DK Lacertae

Summary

DK Lacertae
DKLacLocation.png
Location of DK Lacertae (circled in red)
Observation data
Epoch J2000      Equinox J2000
Constellation Lacerta
Right ascension 22h 49m 46.93149s[1]
Declination +53° 17′ 19.7993″[1]
Apparent magnitude (V) 5.0 – 15.5[2] (var.)
Characteristics
Variable type classical nova[2]
Astrometry
Proper motion (μ) RA: −1.945[1] mas/yr
Dec.: −1.722[1] mas/yr
Parallax (π)0.4026 ± 0.0697[1] mas
Distance2517+788
−261
[3] pc
Details
DK Lac B
Mass1.03[4] M
Other designations
Nova Lacertae 1950, DK Lac, AAVSO 2245+52, 2MASS J22494690+5317192. Gaia DR2 2002440098459791744[5]
Database references
SIMBADdata
The light curve of DK Lacertae, plotted from AAVSO data. Note the post outburst "jitters" (local maxima) during 1950.

DK Lacertae (Nova Lacertae 1950) was a nova, which lit up in the constellation Lacerta in 1950. The nova was discovered by Charles Bertaud of the Paris Observatory on a photographic plate taken on 23 January 1950. At the time of its discovery, it had an apparent magnitude of 6.1.[6] DK Lacertae reached peak magnitude 5.0, making it easily visible to the naked eye.[2]

DK Lacertae's post-eruption light curve was remarkable for the large number of outbursts of a magnitude or more which occurred in the months after the main nova event.[7][8] Strope et al. (2010) reported that there were 14 of these "jitters" in the light curve, and they used this star as the prototype object for their type J light curve class.[9] It took about 60 days for the nova to drop from peak brightness by 3 magnitudes, which makes DK Lacertae a "fast" nova.[10]

X-ray emission has been detected from this system.[11]

All novae are binary stars, with a "donor" star orbiting a white dwarf. The donor star is so close to the white dwarf that matter is transferred from the donor to an accretion disk surrounding the white dwarf. In the case of DK Lacertae, Shara et al. (2018) estimate that the white dwarf has a mass of 1.03M and the donor star is transferring 3.4 × 10−8 M yr−1 to the accretion disk.[4] The orbital periods of nova are typically a few hours, but no photometric periodicity on that timescale has been found for DK Lac, suggesting that we are viewing the accretion disk nearly face-on.[12]

A faint shell was detected around the source in 1995, with a radius of about 2.0–2.5,[13] but later observations with the Hubble Space Telescope failed to detect the shell.[14]

References

  1. ^ a b c d e Brown, A. G. A.; et al. (Gaia collaboration) (August 2018). "Gaia Data Release 2: Summary of the contents and survey properties". Astronomy & Astrophysics. 616. A1. arXiv:1804.09365. Bibcode:2018A&A...616A...1G. doi:10.1051/0004-6361/201833051.
  2. ^ a b c Samus', N. N; Kazarovets, E. V; Durlevich, O. V; Kireeva, N. N; Pastukhova, E. N (2017), "General catalogue of variable stars: Version GCVS 5.1", Astronomy Reports, 61 (1): 80, Bibcode:2017ARep...61...80S, doi:10.1134/S1063772917010085, S2CID 125853869.
  3. ^ Schaefer, Bradley E. (December 2018). "The distances to Novae as seen by Gaia". Monthly Notices of the Royal Astronomical Society. 481 (3): 3033–3051. arXiv:1809.00180. doi:10.1093/mnras/sty2388. Retrieved 27 December 2020.
  4. ^ a b Shara, Michael M.; et al. (June 2018), "The Masses and Accretion Rates of White Dwarfs in Classical and Recurrent Novae", The Astrophysical Journal, 860 (2): 11, arXiv:1804.06880, Bibcode:2018ApJ...860..110S, doi:10.3847/1538-4357/aabfbd, S2CID 55851634, 110.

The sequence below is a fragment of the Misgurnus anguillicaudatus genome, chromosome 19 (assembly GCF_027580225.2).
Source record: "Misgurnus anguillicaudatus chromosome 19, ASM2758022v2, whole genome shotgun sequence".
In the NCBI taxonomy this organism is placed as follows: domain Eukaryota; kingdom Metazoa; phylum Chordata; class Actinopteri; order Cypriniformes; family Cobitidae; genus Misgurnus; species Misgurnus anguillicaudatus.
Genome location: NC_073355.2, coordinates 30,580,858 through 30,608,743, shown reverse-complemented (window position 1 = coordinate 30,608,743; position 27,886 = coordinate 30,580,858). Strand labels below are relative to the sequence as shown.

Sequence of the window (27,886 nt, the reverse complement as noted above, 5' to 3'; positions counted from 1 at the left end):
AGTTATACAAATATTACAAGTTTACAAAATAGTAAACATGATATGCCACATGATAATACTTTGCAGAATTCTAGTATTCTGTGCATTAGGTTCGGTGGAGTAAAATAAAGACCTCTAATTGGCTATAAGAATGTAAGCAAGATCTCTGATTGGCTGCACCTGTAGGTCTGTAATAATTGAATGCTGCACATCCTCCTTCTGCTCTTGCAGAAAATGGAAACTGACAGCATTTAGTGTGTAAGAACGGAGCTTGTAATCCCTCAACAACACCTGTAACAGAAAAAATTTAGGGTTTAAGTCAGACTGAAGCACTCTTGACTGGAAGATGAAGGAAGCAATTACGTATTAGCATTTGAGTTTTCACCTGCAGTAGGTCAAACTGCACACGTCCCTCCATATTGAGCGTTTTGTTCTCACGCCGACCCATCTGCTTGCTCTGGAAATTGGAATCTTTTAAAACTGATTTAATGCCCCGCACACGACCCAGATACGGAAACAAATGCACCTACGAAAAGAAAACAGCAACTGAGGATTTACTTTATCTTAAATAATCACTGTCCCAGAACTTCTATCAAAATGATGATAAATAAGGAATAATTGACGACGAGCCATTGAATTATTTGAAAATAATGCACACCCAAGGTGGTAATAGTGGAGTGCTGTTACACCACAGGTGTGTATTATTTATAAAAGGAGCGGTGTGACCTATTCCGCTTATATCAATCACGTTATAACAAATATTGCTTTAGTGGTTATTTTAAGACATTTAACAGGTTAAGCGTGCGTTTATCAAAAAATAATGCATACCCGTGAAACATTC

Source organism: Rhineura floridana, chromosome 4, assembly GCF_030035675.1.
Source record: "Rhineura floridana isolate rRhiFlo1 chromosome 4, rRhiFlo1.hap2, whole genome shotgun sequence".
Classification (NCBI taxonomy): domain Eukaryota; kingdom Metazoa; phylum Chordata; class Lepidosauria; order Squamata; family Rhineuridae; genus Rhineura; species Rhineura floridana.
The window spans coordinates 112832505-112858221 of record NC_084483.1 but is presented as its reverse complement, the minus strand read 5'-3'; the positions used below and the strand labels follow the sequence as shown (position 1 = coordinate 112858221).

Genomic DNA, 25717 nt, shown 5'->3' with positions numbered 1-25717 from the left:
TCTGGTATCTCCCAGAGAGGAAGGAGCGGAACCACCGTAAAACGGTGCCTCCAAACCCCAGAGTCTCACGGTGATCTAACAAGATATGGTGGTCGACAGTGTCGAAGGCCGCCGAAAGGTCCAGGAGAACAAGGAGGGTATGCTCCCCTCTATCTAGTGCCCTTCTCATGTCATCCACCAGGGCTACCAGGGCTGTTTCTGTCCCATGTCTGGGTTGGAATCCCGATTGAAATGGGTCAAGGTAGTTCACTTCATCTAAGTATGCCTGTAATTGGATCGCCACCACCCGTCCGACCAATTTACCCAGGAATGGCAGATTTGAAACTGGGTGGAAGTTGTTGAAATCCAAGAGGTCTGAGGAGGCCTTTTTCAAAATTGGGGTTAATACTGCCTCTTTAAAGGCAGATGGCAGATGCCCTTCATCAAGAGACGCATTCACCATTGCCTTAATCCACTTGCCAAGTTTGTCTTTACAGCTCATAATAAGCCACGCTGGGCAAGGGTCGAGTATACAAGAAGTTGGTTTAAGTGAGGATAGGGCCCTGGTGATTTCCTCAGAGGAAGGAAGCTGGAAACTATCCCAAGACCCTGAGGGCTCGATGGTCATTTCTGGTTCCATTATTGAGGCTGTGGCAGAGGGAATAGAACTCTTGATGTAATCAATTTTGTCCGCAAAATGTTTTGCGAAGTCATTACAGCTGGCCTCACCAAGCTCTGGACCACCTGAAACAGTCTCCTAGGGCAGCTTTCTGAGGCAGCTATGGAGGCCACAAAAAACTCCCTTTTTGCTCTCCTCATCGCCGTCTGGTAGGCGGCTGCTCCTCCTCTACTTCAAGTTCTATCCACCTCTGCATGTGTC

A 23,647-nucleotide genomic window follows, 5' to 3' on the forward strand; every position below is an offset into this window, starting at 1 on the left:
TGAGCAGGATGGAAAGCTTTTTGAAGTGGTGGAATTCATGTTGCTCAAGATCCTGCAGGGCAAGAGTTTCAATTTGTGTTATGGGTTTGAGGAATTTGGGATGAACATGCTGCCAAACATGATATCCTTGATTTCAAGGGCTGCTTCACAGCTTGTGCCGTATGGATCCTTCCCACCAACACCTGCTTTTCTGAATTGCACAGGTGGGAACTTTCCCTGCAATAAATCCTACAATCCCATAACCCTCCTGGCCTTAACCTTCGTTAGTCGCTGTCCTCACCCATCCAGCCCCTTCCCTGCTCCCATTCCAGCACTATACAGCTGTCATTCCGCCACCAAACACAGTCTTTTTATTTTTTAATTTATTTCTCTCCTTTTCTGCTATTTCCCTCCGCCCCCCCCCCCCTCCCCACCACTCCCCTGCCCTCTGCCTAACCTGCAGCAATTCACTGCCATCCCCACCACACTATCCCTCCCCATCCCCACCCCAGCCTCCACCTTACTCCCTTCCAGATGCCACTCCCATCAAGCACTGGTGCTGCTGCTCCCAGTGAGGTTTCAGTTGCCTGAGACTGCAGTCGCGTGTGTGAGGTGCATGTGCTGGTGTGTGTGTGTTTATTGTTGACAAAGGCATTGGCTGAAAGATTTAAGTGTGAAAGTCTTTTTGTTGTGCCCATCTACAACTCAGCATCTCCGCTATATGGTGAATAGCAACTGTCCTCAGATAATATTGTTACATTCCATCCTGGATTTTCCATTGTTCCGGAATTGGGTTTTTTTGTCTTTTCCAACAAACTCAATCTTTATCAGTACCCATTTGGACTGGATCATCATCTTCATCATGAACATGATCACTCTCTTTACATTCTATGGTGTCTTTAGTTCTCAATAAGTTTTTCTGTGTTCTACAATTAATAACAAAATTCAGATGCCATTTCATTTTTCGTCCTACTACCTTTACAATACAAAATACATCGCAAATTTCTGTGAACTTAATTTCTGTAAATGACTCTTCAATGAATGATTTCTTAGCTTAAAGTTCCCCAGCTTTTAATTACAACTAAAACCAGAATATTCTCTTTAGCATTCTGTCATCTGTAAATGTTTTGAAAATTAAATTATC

5. ^ "DK Lac". SIMBAD. Centre de données astronomiques de Strasbourg. Retrieved 3 September 2018.
  6. ^ Duerbeck, Hilmar W. (March 1987). "A Reference Catalogue and Atlas of Galactic Novae". Space Science Reviews. 45 (1–2): 1–14. doi:10.1007/BF00187826. Retrieved 25 December 2020.
  7. ^ Bochníček, Z. (February 1951). "Light Curve of Nova DK Lacertae 1950". Bulletin of the Astronomical Institutes of Czechoslovakia. 2: 88. Retrieved 27 December 2020.
  8. ^ Ribbe, John (February 1951). "The Light-Curve of Nova Lacertae 1950". Publications of the Astronomical Society of the Pacific. 63 (370): 39. doi:10.1086/126314. Retrieved 27 December 2020.
  9. ^ Strope, Richard J.; Schaefer, Bradley E.; Henden, Arne A. (July 2010). "Catalog of 93 Nova Light Curves: Classification and Properties". The Astronomical Journal. 140 (1): 34–62. doi:10.1088/0004-6256/140/1/34. Retrieved 27 December 2020.
  10. ^ Selvelli, Pierluigi; Gilmozzi, Roberto (February 2019). "A UV and optical study of 18 old novae with Gaia DR2 distances: mass accretion rates, physical parameters, and MMRD". Astronomy & Astrophysics. 622: A186. doi:10.1051/0004-6361/201834238.
  11. ^ Boardman, S. F.; et al. (January 2016), "X-ray detection of the old nova DK Lacertae", The Astronomer's Telegram, 8610: 1, Bibcode:2016ATel.8610....1B.
  12. ^ Honeycutt, R.K.; Kafka, S.; Jacobson, H.; Henden, A.A.; Hoffman, D.; Maxwell, T.; Robertson, J.W.; Croxall, K. (April 2011). "The 2001-2003 Low State of Nova Lacertae 1950 (DK Lac)". The Astronomical Journal. 141 (4). doi:10.1088/0004-6256/141/4/122. Retrieved 27 December 2020.
  13. ^ Slavin, A.J.; O'Brien, T.J.; Dunlop, J.S. (September 1995). "A deep optical imaging study of the nebular remnants of classical novae". Monthly Notices of the Royal Astronomical Society. 276 (2): 353–371. doi:10.1093/mnras/276.2.353. Retrieved 27 December 2020.
  14. ^ Gill, C. D.; O'Brien, T. J. (May 2000), "Hubble Space Telescope imaging and ground-based spectroscopy of old nova shells - I. FH Ser, V533 Her, BT Mon, DK Lac and V476 Cyg", Monthly Notices of the Royal Astronomical Society, 314 (1): 175–182, arXiv:astro-ph/0001092, Bibcode:2000MNRAS.314..175G, doi:10.1046/j.1365-8711.2000.03342.x, S2CID 119433788.

External links

  • https://web.archive.org/web/20070928040256/http://www.tsm.toyama.toyama.jp/curators/aroom/var/nova/1950.htm